Raymond Antrobus’ ‘All The Names Given’ is a flourishing collection on acceptance

What’s in a name? That’s certainly one question poet Raymond Antrobus looks to answer in the opening to All The Names Given, his follow-up to his Ted Hughes award-winning debut collection, The Perseverance.

When I look up ‘Antrobus’ on Google, one of All The Names Given most powerful motifs makes even more sense. In addition to being a village in Cheshire, I’m told it comes from the old Norse name Andridi and the word ‘buscr’, meaning ‘bush’. I probably should have paid more attention to the mention of this in one of his earlier poems, but it’s fitting, considering the author carries out an honest exploration of nature – both the literal and the human kind.

The Perseverance was more of an investigation and introduction to Antrobus’ intersectionality, of his deafness and his Jamaican ancestry. There’s no denying that this second collection – while leaning further into his heritage than his deafness – is a continuation of that. After all, we once again see his playful, witty takedown of historical figures, with the ironic two-parter ‘Outside the marriage registry in Jefferson Parish there’s a 10-foot statue of Thomas Jefferson’ and ‘Article III’.

Now, however, there is more of a focus on acceptance, beginning with the loss of his father – a grief processed through an ocean-themed dream in The Acceptance.

The title is fitting, given acceptance is the main theme of the book, and ‘process’ is a rather excellent word to describe Antrobus’ introspection – in the sense that his understanding and processing of grief, love, family, the self and more follows a clear narrative. If one was to borrow from the motif of trees in this book, then one could say All The Names Given takes a sense of loss, and soon branches outwards – this progression bookmarked by a series of [Caption Poems], inspired by Deaf artist Christine Sun Kim.

“For example, if music starts to play, the captions may go like: [music]. One. Word,” explains Kim, in a video for Pop-Up Magazine. “If I’m lucky, maybe I’ll get: [violin music], which is better, but still not enough.

“It doesn’t tell me anything about what that sound is made of. How it moves. Its personality.

“So for instance … [mournful violin music that sounds like crying alone in an empty bar],” she says.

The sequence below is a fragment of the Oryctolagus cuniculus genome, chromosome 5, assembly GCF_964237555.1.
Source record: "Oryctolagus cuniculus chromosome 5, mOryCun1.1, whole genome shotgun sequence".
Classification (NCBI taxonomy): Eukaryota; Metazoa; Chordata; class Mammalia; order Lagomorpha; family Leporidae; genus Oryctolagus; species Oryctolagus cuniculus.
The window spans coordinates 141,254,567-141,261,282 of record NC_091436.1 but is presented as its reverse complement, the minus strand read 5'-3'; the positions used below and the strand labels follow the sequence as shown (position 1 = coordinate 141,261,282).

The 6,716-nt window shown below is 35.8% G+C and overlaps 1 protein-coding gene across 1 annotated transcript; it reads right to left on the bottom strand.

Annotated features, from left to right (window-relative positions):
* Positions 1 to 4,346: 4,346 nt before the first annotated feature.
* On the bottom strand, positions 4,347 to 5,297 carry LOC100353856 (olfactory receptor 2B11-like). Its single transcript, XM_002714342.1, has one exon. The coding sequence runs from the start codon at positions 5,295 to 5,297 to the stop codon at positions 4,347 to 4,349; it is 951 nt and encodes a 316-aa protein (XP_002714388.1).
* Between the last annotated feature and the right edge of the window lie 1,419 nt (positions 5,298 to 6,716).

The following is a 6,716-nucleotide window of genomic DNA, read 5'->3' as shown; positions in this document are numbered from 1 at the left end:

It’s employed with tragic effect in ‘Captions & A Dream For John T Williams of the Nuu-Chah-Nulth Tribe’, the captions carrying a heavy sense of knowing in the provision of context for a police shooting. The idea of Black people being like trees, first explored in ‘Plantation Paint’, is referenced here, as “a block of cedar trees”. The subtext we all think when we read of these circumstances, laid bare, unfiltered and striking.

It gets trickier in some poems, however – two of the three ‘Text and Image’ poems, hurried in their anecdotal tone, lack little explanation nor leave much to the imagination in terms of meaning. The earliest one, on page 14, will no doubt connect with those in long-distance relationships, such as myself.

“How can I show you/my love is unfolding if my words/can’t reach you glowing and wild,” Antrobus writes, and I connect with the feeling that compliments to my partner are getting repetitive and stale – the same words said over and over without the intonation which makes them fresh, or rather, “glowing and wild”. In his self-reflection, some questions asked come with answers, others are open-ended and allow for more creative imagination.

When the poet’s grandmother explains their ancestry in ‘Death of Sir E. Antrobus’, a fire is lit in the enlightenment, and later, he wishes that this is passed on to his cousin John. In one of the bleakest themes of their book, Antrobus almost presents himself as an object to be influenced – “an object and all the names it is given”, he writes in ‘On Vanity’. It’s no wonder, then, that there are aspects of the writer which feel… empty given the lack of involvement from father figures – not least his father, for whom he gets his “heartless sense of humour” and many other things.

His mother, in contrast, offers up a much closer, healthy connection. We see this in ‘My Mother Skimming Her Scrapbook’, though it appears to serve little purpose other than a transitional poem in the wider  development of this narrative. In a reference to its main ‘tree’ theme – of which ‘family tree’ is certainly one of them – it’s revealed his mother was referred to by the nickname ‘Rose’. When he visits Sutton Road Cemetery, it’s an elderberry tree which is nearby. Like a tree, Antrobus branches out in All The Names Given, and is swayed. Swayed by family members, but also with feelings: of love, of loss, of desperation and finally, acceptance. An acceptance found in the liberty silence brings.

“It’s silence that stills the noise in my eyes,” he explains in the final poem, ‘Closer Captions’. “Reader, this is the place/I try to take you/when I close them” – and the journey there is magnificent.

All The Names Given is published on 2 September.

 Photo of Raymond courtesy of Suki Dhanda.

Disclaimer: I was sent a copy of All The Names Given for free in exchange for a review of the book. I did not receive payment for this post and all opinions stated are honest and my own.

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